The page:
Friday, January 22, 2010

The 2010 Seattle tax rate is up a whopping 13.4% (but our tax bills will be down!)

The King County Assessor’s Office this morning certified the 2010 property tax rate for Seattle, and property owners will be seeing the implications when they get their tax bills in early February. The 2010 rate is $9.04 per $1,000 of assessed value, which compares to the 2009 rate of $7.97. While this is a huge rate increase--13.4% to be precise--it doesn’t mean that Seattle property owners will be getting tax bills that show a big hike in their tax obligation this year. And depending on where they happen to live in Seattle, many homeowners will actually end up with a significantly lower tax bill.

But not those of us who live in Madison Park. Our property taxes will be down just slightly-- essentially unchanged.

This is one of those good news/bad news situations for most homeowners in Madison Park, Madrona and Leschi. Our three neighborhoods share the same tax-assessment area (see map); and as I reported in June, our section of the City had the lowest decline in property values of any area: 12.8%. This is the good news part of the story, since in the opinion of the tax assessor at least, our property values held up better than the values elsewhere in Seattle.

Now here’s the bad news: since we had the lowest decline in property values, the typical property owner here will not see the kind of decrease in absolute tax obligation that the typical property owner living anywhere else in Seattle may experience. This is the bottom line: for the vast majority of us in our area of the City, our 2010 tax bill will be about the same as last year (assuming we made no improvements to our homes). The reason is essentially this: the decline in the value of our properties was pretty much offset by the amount of the rate increase.

Homeowners in the rest of the City “lucky” enough to see bigger declines in their property values will have a lower tax burden in 2010 than they had in 2009. In this respect, some neighborhoods are really benefiting in tax terms from big declines in property values.

Seattle Neighborhoods with the Biggest Declines in Property Values

Beacon Hill (down 22.4%)
Queen Anne (down 21.3%)
Rainier Beach (down 19.1%)
E. West Seattle/Georgetown/South Park (down 19.0%)
Central Area (down 18.5%)

These neighborhoods all come out ahead for tax purposes since their property declined in value to a much greater extent than the amount of the 13.4% tax-rate increase.

Seattle Neighborhoods with the Smallest Declines in Property Values

Madison Park/Madrona/Leschi (down 12.8%)
Rainier Valley (down 12.9%)
Ravenna/University District (down 13.1%)
Mapleleaf/Wedgewood/Bryant (down 13.5%)
Capitol Hill (down 14.0%)

These neighborhoods came out the worst for tax purposes, since their property-value decreases were effectively offset by the 13.4% tax-rate increase.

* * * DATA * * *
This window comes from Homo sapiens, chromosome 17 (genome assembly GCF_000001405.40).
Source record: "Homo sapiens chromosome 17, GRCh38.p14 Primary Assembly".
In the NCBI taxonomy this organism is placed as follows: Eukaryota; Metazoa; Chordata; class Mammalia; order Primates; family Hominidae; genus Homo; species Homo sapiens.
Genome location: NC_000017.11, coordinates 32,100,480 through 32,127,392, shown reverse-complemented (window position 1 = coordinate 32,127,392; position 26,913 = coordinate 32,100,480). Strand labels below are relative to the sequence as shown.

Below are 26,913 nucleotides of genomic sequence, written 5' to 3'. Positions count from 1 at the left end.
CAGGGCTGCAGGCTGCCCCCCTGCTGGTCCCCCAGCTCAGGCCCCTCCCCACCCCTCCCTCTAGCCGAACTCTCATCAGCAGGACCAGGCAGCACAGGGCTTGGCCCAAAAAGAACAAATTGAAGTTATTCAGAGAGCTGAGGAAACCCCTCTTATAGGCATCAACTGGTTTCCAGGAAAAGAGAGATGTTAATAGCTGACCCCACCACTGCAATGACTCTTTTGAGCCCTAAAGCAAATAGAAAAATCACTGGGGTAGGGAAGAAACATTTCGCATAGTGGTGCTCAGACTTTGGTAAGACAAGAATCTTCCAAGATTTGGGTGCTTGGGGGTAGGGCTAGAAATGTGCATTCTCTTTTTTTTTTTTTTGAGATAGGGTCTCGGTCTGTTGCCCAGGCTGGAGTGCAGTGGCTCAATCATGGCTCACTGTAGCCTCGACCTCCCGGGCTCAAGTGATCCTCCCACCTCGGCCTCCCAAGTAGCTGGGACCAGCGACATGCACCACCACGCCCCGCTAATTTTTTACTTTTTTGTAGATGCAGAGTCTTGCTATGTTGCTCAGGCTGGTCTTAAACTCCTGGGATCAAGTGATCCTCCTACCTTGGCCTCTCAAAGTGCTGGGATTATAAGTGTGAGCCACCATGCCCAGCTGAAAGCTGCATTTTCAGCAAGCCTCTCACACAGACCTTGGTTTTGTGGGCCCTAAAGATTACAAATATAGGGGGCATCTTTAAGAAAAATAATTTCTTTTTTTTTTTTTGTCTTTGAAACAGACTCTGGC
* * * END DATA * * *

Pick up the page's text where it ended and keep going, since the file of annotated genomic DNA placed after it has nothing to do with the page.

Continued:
Although Madison Park and our two neighboring communities had an overall decline of 12.8% in property values, that’s not the decrease in value that any of us saw reflected on the 2010 property assessments we received last year. For reasons too involved to go into, most Madison Park, Madrona, and Leschi property owners (94% of us, to be precise) received an actual downward property-value adjustment from the Assessor of 12.3% for the 2010 tax year. (If you want to know why it’s not 12.8% you can email me for an explanation).

To understand why Madison Park has not come out ahead in terms of taxes this year we can compare our situation to that of property owners on Beacon Hill, where property values (again, in the opinion of the King County Assessor) declined the most of any Seattle neighborhood. The Assessor adjusted property-tax values downward by 22.4% for about 89% of homeowners on the Hill. That’s not quite twice the level of decline experienced in Madison Park.

This is how that difference between the two Seattle neighborhoods results in a far different tax outcome in 2010 for a house valued at $500,000 in 2009 in each of the two neighborhoods. I picked the house value based on what the King County Assessor’s Office tells me was the “average” assessed value for houses in Seattle last year (give or take a couple thousand).

In 2009 the tax obligation for a $500,000 house on Beacon Hill was $3,985 ($500,000 x .00797). For 2010, the house was reduced in value by 22.4% to $388,888. The 2010 tax obligation for the Beacon Hill house is $3,507 ($388,000 x .00904). That’s a decrease of $478, or 12%.

In 2009 the tax obligation for a $500,000 house in Madison Park was also $3,985. But for 2010, the house was decreased in value by 12.3% to $438,500. The 2010 tax obligation for the Madison Park house is $3,964 ($438,500 x .00904). That’s a decrease of $21, or less than 1%.

Like I say, it’s a good news/bad news situation. At least we’re not paying a big increase in taxes as a result of our property values holding up better than those in the other parts of town. I'll have more on Madison Park's tax situation next week.

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